Saturday, March 22, 2014

Burial Rites of the Unemployed Tribesmen of North America

It is a strange thing to be studied, ethnographically catalogued and academically theorized upon like a member of a dying tribe of exotic nomads slouching towards a sad but somehow inevitable extinction.

Probably good for my soul.

I have considered writing a lot more about the experiences of the long-term unemployed and underemployed, labor markets and suchlike stuff (about which I know quite a bit) but as I am not at at D.C. think tank, or a major DC/New York publication, outside of my role as part of a doomed demographic, I do not actually exist.


Anonymous said...

Of all the horrible, very bad things the republicans have done to this country, this is the worst.
Turning a once thriving middle class into vast collection of highly skilled terminally unemployed.
These stats, along with the average age of the fast food worker now being 28, are too depressing to contemplate.
They have successful extracted every dollar of wealth and savings from us, and moved it into the bank accounts of the investor class.
Thus plays out our real time march to the Hunger Games....

P.S. I am your age and in your position, with your approximately your skill set.
What the fuck are people like us going to do?

Denny Smith said...

A poor man's Robert Reich?

Your last writing on same brought it uncomfortably much closer to home for many, and I include myself in that group.
I strongly encourage your pursuit of that topic.

Horace Boothroyd III said...


You bring to mind the myths imparted in Ec10, the farmers driven off the land in the Enclosure movement; profitable sheep could then be raised, leading (after centuries) to the triumphs of the industrial revolution. Part of the story concerned the Yorkshire weavers, an ancient craft society that slow starved to nothing in competition with the newly invented mills.

Like you and Drifty and me, an entire segment of skilled and prosperous labor (Ivy League scientists are a segment of labor, we beg for our scraps from Capital just like everyone else) is being crushed. Not, however, to clear away the underbrush for the rise of a coming triumphant world but to service the interests of sheer brutal avarice.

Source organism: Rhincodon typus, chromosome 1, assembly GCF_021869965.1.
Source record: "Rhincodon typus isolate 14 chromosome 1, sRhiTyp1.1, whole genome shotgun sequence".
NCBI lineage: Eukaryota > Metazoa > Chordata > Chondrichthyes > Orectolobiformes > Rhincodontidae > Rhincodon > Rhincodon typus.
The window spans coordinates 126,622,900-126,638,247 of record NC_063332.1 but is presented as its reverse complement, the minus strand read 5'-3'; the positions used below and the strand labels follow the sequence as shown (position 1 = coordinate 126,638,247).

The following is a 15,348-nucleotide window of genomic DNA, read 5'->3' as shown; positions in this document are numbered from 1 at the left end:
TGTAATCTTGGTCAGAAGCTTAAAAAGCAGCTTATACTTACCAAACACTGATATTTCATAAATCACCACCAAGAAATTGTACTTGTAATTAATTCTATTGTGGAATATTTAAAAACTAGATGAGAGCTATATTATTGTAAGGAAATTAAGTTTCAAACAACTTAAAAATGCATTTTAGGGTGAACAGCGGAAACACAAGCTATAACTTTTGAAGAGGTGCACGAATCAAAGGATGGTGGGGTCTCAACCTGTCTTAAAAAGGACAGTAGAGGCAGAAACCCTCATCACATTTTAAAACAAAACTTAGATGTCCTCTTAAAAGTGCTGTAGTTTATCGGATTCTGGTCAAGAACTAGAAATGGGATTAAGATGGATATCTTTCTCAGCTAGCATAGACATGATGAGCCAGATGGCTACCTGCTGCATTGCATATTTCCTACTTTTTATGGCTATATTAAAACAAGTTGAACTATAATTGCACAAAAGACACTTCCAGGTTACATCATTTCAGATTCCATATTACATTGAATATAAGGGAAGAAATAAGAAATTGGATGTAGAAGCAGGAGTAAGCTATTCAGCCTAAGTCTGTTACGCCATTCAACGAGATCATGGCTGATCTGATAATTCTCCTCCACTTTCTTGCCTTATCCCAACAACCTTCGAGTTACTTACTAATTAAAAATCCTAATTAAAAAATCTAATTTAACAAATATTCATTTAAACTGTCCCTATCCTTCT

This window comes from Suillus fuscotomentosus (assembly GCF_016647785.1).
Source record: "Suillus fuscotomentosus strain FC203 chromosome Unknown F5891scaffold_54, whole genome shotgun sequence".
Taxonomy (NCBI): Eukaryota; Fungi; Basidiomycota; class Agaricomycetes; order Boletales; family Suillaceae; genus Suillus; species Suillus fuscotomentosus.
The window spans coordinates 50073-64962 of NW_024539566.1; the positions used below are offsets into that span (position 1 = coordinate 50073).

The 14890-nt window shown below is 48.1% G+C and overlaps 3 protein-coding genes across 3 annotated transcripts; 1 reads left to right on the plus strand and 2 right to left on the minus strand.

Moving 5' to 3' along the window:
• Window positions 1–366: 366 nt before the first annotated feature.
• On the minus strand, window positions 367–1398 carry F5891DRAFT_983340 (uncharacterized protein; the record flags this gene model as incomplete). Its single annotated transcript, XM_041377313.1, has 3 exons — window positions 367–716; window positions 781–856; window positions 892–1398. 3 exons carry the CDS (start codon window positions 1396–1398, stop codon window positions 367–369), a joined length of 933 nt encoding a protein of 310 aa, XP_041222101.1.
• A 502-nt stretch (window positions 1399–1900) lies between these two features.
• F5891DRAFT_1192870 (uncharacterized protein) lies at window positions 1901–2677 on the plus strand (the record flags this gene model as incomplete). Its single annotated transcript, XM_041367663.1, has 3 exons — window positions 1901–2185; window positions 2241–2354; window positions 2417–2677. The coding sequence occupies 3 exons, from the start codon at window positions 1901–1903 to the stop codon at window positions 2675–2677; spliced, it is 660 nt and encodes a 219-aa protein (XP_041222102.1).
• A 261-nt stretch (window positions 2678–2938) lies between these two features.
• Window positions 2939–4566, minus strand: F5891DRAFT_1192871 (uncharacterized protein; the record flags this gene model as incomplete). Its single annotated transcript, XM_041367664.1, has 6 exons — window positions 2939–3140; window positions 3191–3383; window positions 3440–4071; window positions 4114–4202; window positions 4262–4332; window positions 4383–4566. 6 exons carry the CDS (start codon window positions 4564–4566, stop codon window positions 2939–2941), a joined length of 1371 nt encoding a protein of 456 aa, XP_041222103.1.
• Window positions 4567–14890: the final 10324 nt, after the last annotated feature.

It comforts me not in the least to see the financial elite gorging on the intellectual seed corn of the nation.

I have managed to carve out a tiny niche in which to weather the coming storms, for which I thank the gods of good fortune, but I have no advice for anyone else.

Good luck to you all.

Anonymous said...

@ M Boothroyd
Your farmers analogy could be amended to this:
What if the metallurgists and mechanical engineers would have been run out of the work force?
While TED and FRED and ZED wax and wane about STEM degrees and what not
I and others sit out here with skills beyond eclectic, shunned from the shrinking work force for not other than age and a massive pool of unemployed to choose from.
Don't for one second think you are safe.
I have been surviving for the last decade by creating my own niche businesses on the internet and general computer repair and networking, but that cannot last with thousands of children raised on the net being born every year.
...and if you think job seeking is bad in the cities, you should see it out here in flyoverville.
If I had not made a few key real estate investments for my old age back in the 80's...I would be begging on the streets for food at this point..and that may still come to pass.
My entire point being this is no longer a glitch, it is a function.
Highly skilled, permanently unemployed is now the new norm.
Dystopian fiction is becoming the new reality and the blame should be deposited where it needs to be, like a bag of flaming dog shit, right on Boners (and Reagan's) front porch.

Anonymous said...

If ever there were a topic, timed and right to be mulled and rolled over, this is the one.
This world is about to look very different from the one we imagined.
We should focus on it, if for no other reason, than to document it's sad progression.

bluicebank said...

"For the first time," the voice said, "we have a huge problem of long-term unemployment."

Well, that's one way of avoiding how we solved it in the past.

Compound F said...

For as much as I criticize, and I do, it's because you are actually far better than what you do sometimes. Lose the hang-ups on Greenwald, yes, even Dumb Dems v. Thugs; unleash yourself. My hunch is that you're far better than that, but no one will ever know if you don't give it a whirl. Two cents, made of zinc.

Compound F said...

Point being, rip the system, not the parties to the system. I hope I came thru, clearly. Best wishes.

ZaftigAmazon said...

We are progressing towards the point where we may be better served rolling flaming cars into gated communities, versus trying to get our political representatives to listen to us. One of the little-known aspects of the Great Depression was the movement of the U.S. Army into urban areas, because the powers-that-be feared riots. With MOTUs invoking Hitler, it may be time to invoke the French Revolution.